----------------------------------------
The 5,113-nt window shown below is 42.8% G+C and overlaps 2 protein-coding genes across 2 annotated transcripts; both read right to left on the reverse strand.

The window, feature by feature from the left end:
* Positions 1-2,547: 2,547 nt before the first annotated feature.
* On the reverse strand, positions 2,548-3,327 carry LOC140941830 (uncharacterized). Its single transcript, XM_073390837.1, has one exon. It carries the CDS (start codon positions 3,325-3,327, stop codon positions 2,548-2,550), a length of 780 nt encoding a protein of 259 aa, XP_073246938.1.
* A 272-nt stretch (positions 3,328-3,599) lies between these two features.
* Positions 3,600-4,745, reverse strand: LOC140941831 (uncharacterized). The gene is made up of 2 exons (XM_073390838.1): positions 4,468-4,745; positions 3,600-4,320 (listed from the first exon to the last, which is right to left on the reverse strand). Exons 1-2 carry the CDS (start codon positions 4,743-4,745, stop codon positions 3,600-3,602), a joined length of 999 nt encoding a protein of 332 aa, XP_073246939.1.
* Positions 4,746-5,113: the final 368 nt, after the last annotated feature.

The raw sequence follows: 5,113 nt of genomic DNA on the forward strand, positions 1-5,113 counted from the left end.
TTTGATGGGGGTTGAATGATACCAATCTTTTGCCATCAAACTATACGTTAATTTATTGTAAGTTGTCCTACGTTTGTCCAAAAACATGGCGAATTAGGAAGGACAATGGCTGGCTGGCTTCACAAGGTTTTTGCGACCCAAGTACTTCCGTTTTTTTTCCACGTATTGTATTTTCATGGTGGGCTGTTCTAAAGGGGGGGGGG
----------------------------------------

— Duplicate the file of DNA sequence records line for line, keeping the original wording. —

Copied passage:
The 5,113-nt window shown below is 42.8% G+C and overlaps 2 protein-coding genes across 2 annotated transcripts; both read right to left on the reverse strand.

The window, feature by feature from the left end:
* Positions 1-2,547: 2,547 nt before the first annotated feature.
* On the reverse strand, positions 2,548-3,327 carry LOC140941830 (uncharacterized). Its single transcript, XM_073390837.1, has one exon. It carries the CDS (start codon positions 3,325-3,327, stop codon positions 2,548-2,550), a length of 780 nt encoding a protein of 259 aa, XP_073246938.1.
* A 272-nt stretch (positions 3,328-3,599) lies between these two features.
* Positions 3,600-4,745, reverse strand: LOC140941831 (uncharacterized). The gene is made up of 2 exons (XM_073390838.1): positions 4,468-4,745; positions 3,600-4,320 (listed from the first exon to the last, which is right to left on the reverse strand). Exons 1-2 carry the CDS (start codon positions 4,743-4,745, stop codon positions 3,600-3,602), a joined length of 999 nt encoding a protein of 332 aa, XP_073246939.1.
* Positions 4,746-5,113: the final 368 nt, after the last annotated feature.

The raw sequence follows: 5,113 nt of genomic DNA on the forward strand, positions 1-5,113 counted from the left end.
TTTGATGGGGGTTGAATGATACCAATCTTTTGCCATCAAACTATACGTTAATTTATTGTAAGTTGTCCTACGTTTGTCCAAAAACATGGCGAATTAGGAAGGACAATGGCTGGCTGGCTTCACAAGGTTTTTGCGACCCAAGTACTTCCGTTTTTTTTCCACGTATTGTATTTTCATGGTGGGCTGTTCTAAAGGGGGGGGGG